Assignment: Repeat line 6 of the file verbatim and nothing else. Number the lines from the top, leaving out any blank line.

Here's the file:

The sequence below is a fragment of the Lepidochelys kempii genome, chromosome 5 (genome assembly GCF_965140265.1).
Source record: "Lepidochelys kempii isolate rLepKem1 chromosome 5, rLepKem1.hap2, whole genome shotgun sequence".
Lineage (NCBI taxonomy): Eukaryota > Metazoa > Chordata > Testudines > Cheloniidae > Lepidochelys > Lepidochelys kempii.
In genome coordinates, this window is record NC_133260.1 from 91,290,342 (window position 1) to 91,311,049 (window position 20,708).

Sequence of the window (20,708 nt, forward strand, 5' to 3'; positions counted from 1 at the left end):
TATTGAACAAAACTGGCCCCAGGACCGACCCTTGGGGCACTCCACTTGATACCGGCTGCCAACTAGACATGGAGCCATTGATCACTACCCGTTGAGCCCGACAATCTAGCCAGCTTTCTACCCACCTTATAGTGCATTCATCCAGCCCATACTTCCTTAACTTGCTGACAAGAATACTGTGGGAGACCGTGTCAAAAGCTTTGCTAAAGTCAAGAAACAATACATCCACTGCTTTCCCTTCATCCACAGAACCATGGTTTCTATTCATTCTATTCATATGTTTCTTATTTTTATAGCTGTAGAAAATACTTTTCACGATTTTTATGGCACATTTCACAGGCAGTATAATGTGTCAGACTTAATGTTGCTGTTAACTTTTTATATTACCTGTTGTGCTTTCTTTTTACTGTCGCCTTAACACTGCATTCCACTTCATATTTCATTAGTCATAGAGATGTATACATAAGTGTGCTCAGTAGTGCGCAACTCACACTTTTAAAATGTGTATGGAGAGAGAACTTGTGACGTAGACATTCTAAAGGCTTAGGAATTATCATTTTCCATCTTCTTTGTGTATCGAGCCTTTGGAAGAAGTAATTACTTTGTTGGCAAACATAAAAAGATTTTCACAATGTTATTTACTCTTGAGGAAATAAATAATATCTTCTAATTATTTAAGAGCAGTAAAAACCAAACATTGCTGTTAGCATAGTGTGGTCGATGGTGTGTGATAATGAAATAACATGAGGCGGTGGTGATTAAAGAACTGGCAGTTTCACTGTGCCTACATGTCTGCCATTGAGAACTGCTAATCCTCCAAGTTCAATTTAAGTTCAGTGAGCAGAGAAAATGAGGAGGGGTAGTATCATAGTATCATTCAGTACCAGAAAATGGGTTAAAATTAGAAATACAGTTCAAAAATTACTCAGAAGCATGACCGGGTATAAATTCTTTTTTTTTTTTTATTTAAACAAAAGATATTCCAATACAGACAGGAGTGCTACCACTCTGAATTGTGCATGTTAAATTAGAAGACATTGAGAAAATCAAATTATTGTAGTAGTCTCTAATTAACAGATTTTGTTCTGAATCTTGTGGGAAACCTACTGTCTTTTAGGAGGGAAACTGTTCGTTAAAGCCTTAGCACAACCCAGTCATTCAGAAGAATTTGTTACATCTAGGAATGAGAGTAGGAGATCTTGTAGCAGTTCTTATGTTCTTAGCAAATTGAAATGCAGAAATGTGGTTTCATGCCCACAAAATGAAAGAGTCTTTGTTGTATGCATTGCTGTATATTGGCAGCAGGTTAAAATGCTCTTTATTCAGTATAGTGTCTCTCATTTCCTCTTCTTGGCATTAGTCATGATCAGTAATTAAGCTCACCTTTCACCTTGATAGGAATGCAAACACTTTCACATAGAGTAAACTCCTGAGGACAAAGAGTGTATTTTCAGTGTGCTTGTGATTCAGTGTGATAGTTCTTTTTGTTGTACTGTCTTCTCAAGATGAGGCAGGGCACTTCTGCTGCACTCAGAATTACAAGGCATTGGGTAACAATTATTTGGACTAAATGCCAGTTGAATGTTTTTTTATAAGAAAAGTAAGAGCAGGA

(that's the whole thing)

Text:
TATTGAACAAAACTGGCCCCAGGACCGACCCTTGGGGCACTCCACTTGATACCGGCTGCCAACTAGACATGGAGCCATTGATCACTACCCGTTGAGCCCGACAATCTAGCCAGCTTTCTACCCACCTTATAGTGCATTCATCCAGCCCATACTTCCTTAACTTGCTGACAAGAATACTGTGGGAGACCGTGTCAAAAGCTTTGCTAAAGTCAAGAAACAATACATCCACTGCTTTCCCTTCATCCACAGAACCATGGTTTCTATTCATTCTATTCATATGTTTCTTATTTTTATAGCTGTAGAAAATACTTTTCACGATTTTTATGGCACATTTCACAGGCAGTATAATGTGTCAGACTTAATGTTGCTGTTAACTTTTTATATTACCTGTTGTGCTTTCTTTTTACTGTCGCCTTAACACTGCATTCCACTTCATATTTCATTAGTCATAGAGATGTATACATAAGTGTGCTCAGTAGTGCGCAACTCACACTTTTAAAATGTGTATGGAGAGAGAACTTGTGACGTAGACATTCTAAAGGCTTAGGAATTATCATTTTCCATCTTCTTTGTGTATCGAGCCTTTGGAAGAAGTAATTACTTTGTTGGCAAACATAAAAAGATTTTCACAATGTTATTTACTCTTGAGGAAATAAATAATATCTTCTAATTATTTAAGAGCAGTAAAAACCAAACATTGCTGTTAGCATAGTGTGGTCGATGGTGTGTGATAATGAAATAACATGAGGCGGTGGTGATTAAAGAACTGGCAGTTTCACTGTGCCTACATGTCTGCCATTGAGAACTGCTAATCCTCCAAGTTCAATTTAAGTTCAGTGAGCAGAGAAAATGAGGAGGGGTAGTATCATAGTATCATTCAGTACCAGAAAATGGGTTAAAATTAGAAATACAGTTCAAAAATTACTCAGAAGCATGACCGGGTATAAATTCTTTTTTTTTTTTTATTTAAACAAAAGATATTCCAATACAGACAGGAGTGCTACCACTCTGAATTGTGCATGTTAAATTAGAAGACATTGAGAAAATCAAATTATTGTAGTAGTCTCTAATTAACAGATTTTGTTCTGAATCTTGTGGGAAACCTACTGTCTTTTAGGAGGGAAACTGTTCGTTAAAGCCTTAGCACAACCCAGTCATTCAGAAGAATTTGTTACATCTAGGAATGAGAGTAGGAGATCTTGTAGCAGTTCTTATGTTCTTAGCAAATTGAAATGCAGAAATGTGGTTTCATGCCCACAAAATGAAAGAGTCTTTGTTGTATGCATTGCTGTATATTGGCAGCAGGTTAAAATGCTCTTTATTCAGTATAGTGTCTCTCATTTCCTCTTCTTGGCATTAGTCATGATCAGTAATTAAGCTCACCTTTCACCTTGATAGGAATGCAAACACTTTCACATAGAGTAAACTCCTGAGGACAAAGAGTGTATTTTCAGTGTGCTTGTGATTCAGTGTGATAGTTCTTTTTGTTGTACTGTCTTCTCAAGATGAGGCAGGGCACTTCTGCTGCACTCAGAATTACAAGGCATTGGGTAACAATTATTTGGACTAAATGCCAGTTGAATGTTTTTTTATAAGAAAAGTAAGAGCAGGA